Democrats see the Massachusetts seat as a prime target to pick up in the November 6 polls.

Democrats have a 51-47 advantage over Republicans in the 100-seat Senate, with two independents, but are defending more than 20 seats against Republican challengers in November, while Republicans are defending only about half that many.

(Reporting By Ros Krasny; Editing by Greg McCune and David Brunnstrom)

We welcome comments that advance the story through relevant opinion, anecdotes, links and data. If you see a comment that you believe is irrelevant or inappropriate, you can flag it to our editors by using the report abuse links. Views expressed in the comments do not represent those of Reuters. For more information on our comment policy, see
Comments (6)
Szbignewski wrote:
Just another bourgeois who’s ashamed to be white. You might as well go ahead and be proud of who you really are. The others will hate you anyway. Apologizing for yourself will just lead them to conclude you’re stupid as well.

Jun 02, 2012 5:34pm EDT  --  Report as abuse
Billcarson wrote:
Exclusive: Video Shows Elizabeth Warren Telling Tall Tale of ‘Composite’ Grandmother

Exclusive: Video Shows Elizabeth Warren Telling Tall Tale of ‘Composite’ Grandmother
114 4 1831


Email ArticlePrint Article
Send a Tip by Michael Patrick Leahy 1 day ago 239post a comment
A recently discovered video shows Elizabeth Warren telling another tall tale about her family. The day after she announced her candidacy for the U.S. Senate, Democrat Elizabeth Warren told the convocation at the University of Massachusetts-Boston: “My grandmother drove a wagon in the land rush to settle territory out west. It was 1889, she was 15 years old…She lived to be 94, to see her youngest grandchild–that’s me–graduate from college…”. The only problem with this story is that it’s not true.

Jun 02, 2012 6:35pm EDT  --  Report as abuse
flashrooster wrote:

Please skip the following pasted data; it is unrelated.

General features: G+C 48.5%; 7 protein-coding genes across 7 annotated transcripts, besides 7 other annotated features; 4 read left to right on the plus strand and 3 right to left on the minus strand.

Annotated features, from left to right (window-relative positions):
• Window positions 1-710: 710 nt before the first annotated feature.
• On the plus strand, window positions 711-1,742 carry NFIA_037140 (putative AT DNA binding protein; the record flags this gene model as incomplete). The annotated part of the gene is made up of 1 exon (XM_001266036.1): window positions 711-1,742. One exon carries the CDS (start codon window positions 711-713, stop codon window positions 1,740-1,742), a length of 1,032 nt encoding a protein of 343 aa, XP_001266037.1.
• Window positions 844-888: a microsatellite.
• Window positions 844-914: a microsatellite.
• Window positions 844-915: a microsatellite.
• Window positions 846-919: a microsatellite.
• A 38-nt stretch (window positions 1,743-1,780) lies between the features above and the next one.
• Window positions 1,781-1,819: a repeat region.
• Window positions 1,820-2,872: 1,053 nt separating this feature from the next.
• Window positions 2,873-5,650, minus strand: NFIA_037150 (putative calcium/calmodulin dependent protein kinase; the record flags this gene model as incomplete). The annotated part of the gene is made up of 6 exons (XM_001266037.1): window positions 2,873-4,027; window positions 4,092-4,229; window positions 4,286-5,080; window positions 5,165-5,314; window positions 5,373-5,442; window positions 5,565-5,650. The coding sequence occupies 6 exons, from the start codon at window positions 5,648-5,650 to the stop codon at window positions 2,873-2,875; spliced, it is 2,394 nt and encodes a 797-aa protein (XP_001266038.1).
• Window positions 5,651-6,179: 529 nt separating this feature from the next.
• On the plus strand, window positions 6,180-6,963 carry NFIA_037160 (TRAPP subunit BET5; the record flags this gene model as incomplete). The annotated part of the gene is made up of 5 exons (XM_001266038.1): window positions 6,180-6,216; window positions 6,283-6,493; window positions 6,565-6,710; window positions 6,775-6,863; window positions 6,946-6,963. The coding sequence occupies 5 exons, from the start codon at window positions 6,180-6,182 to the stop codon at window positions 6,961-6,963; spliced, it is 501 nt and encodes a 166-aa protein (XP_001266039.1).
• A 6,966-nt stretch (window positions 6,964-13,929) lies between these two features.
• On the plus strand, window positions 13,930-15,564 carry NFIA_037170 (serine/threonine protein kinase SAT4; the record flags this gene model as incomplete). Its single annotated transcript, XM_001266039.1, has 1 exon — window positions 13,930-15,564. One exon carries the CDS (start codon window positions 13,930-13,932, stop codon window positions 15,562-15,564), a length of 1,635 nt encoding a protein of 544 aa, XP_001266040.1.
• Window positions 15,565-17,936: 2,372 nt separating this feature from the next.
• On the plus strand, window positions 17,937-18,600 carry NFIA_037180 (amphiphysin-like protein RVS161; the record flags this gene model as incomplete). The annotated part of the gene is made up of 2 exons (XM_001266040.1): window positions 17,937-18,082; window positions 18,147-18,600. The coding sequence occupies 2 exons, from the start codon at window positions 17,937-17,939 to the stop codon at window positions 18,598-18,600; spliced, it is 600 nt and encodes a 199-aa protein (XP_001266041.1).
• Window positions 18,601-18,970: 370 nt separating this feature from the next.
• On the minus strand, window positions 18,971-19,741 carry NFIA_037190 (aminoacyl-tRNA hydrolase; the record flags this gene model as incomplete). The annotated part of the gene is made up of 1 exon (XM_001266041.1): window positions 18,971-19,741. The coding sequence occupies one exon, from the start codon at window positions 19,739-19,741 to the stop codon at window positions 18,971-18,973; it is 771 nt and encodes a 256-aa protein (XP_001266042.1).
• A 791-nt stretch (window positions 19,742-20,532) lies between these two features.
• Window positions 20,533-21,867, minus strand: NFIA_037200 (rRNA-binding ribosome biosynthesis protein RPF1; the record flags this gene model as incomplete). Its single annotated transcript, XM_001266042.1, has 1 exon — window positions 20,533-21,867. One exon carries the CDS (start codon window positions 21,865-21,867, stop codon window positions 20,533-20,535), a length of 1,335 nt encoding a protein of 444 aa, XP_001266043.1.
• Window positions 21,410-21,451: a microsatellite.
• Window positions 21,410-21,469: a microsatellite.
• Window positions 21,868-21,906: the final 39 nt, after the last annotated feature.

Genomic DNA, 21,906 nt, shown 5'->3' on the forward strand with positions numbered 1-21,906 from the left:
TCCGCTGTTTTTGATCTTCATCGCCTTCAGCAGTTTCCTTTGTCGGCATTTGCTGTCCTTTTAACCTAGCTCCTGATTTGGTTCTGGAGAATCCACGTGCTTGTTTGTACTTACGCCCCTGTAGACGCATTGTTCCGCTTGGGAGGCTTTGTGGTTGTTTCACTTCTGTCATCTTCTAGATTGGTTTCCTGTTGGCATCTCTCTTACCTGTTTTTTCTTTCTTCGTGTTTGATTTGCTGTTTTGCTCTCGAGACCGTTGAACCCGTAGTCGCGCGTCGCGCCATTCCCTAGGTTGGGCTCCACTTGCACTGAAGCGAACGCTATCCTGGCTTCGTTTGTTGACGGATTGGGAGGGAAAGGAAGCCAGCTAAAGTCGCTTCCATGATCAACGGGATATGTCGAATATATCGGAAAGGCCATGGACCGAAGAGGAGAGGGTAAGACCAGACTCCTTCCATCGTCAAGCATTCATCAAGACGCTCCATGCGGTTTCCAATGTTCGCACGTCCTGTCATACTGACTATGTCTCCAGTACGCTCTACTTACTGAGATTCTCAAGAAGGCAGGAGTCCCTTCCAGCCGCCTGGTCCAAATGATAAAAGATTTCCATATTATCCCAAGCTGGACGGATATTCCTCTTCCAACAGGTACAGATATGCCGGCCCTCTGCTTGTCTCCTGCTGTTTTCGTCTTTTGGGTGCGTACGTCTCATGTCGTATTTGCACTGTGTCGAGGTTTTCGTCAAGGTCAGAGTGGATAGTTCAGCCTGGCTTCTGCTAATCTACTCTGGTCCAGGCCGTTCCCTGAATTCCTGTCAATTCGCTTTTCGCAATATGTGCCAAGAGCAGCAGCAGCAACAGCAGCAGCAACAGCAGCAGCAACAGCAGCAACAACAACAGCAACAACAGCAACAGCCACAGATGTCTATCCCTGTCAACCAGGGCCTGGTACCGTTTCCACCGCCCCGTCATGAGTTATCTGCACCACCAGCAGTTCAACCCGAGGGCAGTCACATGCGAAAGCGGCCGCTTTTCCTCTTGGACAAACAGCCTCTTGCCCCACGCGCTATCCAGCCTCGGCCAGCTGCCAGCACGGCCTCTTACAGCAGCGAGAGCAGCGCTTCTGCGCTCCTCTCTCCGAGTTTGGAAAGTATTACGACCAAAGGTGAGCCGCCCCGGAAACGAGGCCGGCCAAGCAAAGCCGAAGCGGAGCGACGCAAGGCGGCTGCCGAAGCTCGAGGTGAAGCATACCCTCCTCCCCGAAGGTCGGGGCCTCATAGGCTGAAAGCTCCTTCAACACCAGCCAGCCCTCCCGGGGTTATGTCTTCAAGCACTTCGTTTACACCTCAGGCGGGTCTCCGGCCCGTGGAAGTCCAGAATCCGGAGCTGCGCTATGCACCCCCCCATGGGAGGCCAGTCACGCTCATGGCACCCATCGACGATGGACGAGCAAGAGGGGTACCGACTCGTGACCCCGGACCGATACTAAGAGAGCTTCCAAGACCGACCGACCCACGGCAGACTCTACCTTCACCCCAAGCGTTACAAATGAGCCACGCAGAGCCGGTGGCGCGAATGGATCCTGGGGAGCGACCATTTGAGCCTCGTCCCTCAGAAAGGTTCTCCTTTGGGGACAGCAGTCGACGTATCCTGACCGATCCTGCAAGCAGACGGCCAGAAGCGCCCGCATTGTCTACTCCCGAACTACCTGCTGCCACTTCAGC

Ms Warren has it absolutely right: If this is the best Scott Brown can do, then bring it on. Do you think so little of the people of Massachusetts to believe that they’d pass up on a rare opportunity to FINALLY elect someone who wants to go to Washington to actually fight for THE PEOPLE because of some issue with her Grandmother? Really? This is exactly how we keep ending up with politicians who don’t give two hoots about the American Middle Class.

Haven’t you had enough with the corporate puppets like Scott Brown? And please spare us the denials about Brown being just another corporate beneficiary. No less than Forbes Magazine, a right leaning magazine, has named Brown one of Wall Street’s favorite Senators. Wall Street has enough representation. It’s we the people who lack representation and Elizabeth Warren has demonstrated that she is a passionate advocate for the Middle Class. Do you really think that Wall Street is pouring in all that money into Brown’s campaign just because they like the way he looks? Wake up, people. When are you going to start sticking up for yourselves and your country? When are you going to realize that our government has been bought out from under us and no longer represents the people, unless you happen to be one of the few politically active multimillionaires or billionaires? Elizabeth Warren is a rare opportunity. Don’t screw it up.

Jun 03, 2012 12:20pm EDT  --  Report as abuse
This discussion is now closed. We welcome comments on our articles for a limited period after their publication.